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Why No One Is Reading Your Blog

You started your blog, you’re faithful to your posting schedule, your copy is free of grammatical errors, your content is strong and no one is reading. Waaaaaaaaaaah. Don’t cry. Look at what you can do to ensure your blog is getting the eyeballs it deserves.

Are you promoting it effectively?

Take the time to promote your blog by sharing your posts on social media. Remember to use a powerful pull quote or a “gripping, but relevant title” to engage readers. Use sites like” BizSugar” to share your tips and tricks and see how your content fares against other writing. The important thing is to keep sharing your URL in an appropriate and resourceful way, seeking out new opportunities without fail. Read more

Taking Your Business Blog to the Next Level

Now that you’ve started your business blog, it’s time for some advanced tactics to attract more readers, beef up your content, and become known as an expert in your industry.

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Goal 1: Attract More Readers

You want your blog to ultimately drive traffic to the rest of your site so people will buy your products or services. That means you need to amp up the number of readers your blog gets so that you’ll convert a decent number of them into customers. 

One of the best places to find new blog readers is through social media. You should be sharing every post you publish through your Twitter, Facebook, LinkedIn, and Google + page. Here are a few strategies to improve the clicks you get:

  • Customize your update. Simply relying on links to your posts being autopublished isn’t enough. Also craft updates that will really make people curious to click on the link to your post.
  • Schedule updates consistently. Use tools like HootSuite to schedule updates to publish for days after a new post goes live. Make each update different, and entice people in different ways.
  • Use Social Buzz Club. This social sharing community  gets people posting your content to social in exchange for you doing the same.

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It’s Time To Shift Our Thinking About Guest Blogging

In case you’re not as tapped into the SEO world as us marketing professionals, you might have missed the firestorm that Google’s head of Webspam team, Matt Cutts, started a few weeks ago. He wrote a post about Google’s stance on guest blog posts, which many misinterpreted to mean that we should all give up on writing them. Before his words get twisted yet again, let me quote him from his  post:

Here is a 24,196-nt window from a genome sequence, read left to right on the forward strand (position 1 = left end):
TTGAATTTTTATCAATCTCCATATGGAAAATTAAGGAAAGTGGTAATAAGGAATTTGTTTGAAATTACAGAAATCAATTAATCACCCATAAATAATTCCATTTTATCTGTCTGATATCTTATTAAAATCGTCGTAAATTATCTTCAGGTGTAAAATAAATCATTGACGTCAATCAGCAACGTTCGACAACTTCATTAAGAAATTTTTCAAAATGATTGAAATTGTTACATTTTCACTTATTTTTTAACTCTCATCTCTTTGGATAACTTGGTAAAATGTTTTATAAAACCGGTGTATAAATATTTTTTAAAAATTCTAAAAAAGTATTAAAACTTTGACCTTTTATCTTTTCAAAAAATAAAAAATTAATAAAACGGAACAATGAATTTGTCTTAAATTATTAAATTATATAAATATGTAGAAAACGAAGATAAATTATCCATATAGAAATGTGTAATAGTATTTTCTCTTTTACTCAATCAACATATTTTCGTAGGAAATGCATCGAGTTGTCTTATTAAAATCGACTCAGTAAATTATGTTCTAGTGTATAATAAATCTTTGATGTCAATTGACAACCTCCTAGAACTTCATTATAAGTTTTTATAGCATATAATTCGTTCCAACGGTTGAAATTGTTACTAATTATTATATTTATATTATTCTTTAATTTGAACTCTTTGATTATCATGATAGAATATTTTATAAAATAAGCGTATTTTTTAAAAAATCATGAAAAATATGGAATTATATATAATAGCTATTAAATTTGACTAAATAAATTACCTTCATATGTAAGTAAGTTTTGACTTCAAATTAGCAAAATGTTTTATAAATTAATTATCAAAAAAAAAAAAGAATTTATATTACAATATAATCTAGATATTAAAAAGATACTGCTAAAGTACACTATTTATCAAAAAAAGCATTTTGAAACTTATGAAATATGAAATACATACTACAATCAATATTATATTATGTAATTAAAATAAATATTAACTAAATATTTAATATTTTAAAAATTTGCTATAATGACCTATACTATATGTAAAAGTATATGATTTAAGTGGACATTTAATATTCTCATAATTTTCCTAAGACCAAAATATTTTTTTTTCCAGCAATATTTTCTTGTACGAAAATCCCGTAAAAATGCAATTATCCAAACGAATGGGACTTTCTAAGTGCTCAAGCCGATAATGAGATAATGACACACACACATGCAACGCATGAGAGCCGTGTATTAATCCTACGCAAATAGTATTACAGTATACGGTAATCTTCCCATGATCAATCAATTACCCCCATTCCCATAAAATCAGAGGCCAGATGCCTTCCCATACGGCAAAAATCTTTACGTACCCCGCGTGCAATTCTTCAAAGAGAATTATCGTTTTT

…if you’re using guest blogging as a way to gain links in 2014, you should probably stop. Why? Because over time it’s become a more and more spammy practice, and if you’re doing a lot of guest blogging then you’re hanging out with really bad company.

A similar outcry happened in 2012 when Cutts made a similar decree about  press releases.

It's Time To Shift Our Thinking About Guest Blogging
 

So Should We Stop Guest Blogging?

Let me interpret what I believe Cutts is trying to tell us.

There are plenty of people using content marketing tools like guest blogging, search engine marketing, and press releases in the correct way; that is: using them to build credibility and to reach a wider audience. But there are an increasing number of people who take advantage of these strategies to get their spammy links on other people’s sites, in the hopes that Google will raise their sites up search results. Read more

Find New Customers by Guest Blogging

I was recently talking to a client that offers virtual legal services. She’s established a niche for herself, but her industry is so new, she has trouble finding clients.

I told her that her challenge was educating the marketplace. Sure, she offers legal services at a fraction of what the big boys charge, but if her audience doesn’t know that her company exists, she doesn’t stand to take some of that market share.

Find New Customers by Guest Blogging

I recommended she start  guest blogging  on sites that cater to her audience as a solution.

Why Guest Blogging Works

I’ve been guest blogging for my own marketing company for years, and I use it as a way to show off my services (blog writing) and get introduced to new audiences. I’d say at least 30% of my leads come from people who have read my writing around the Web. Read more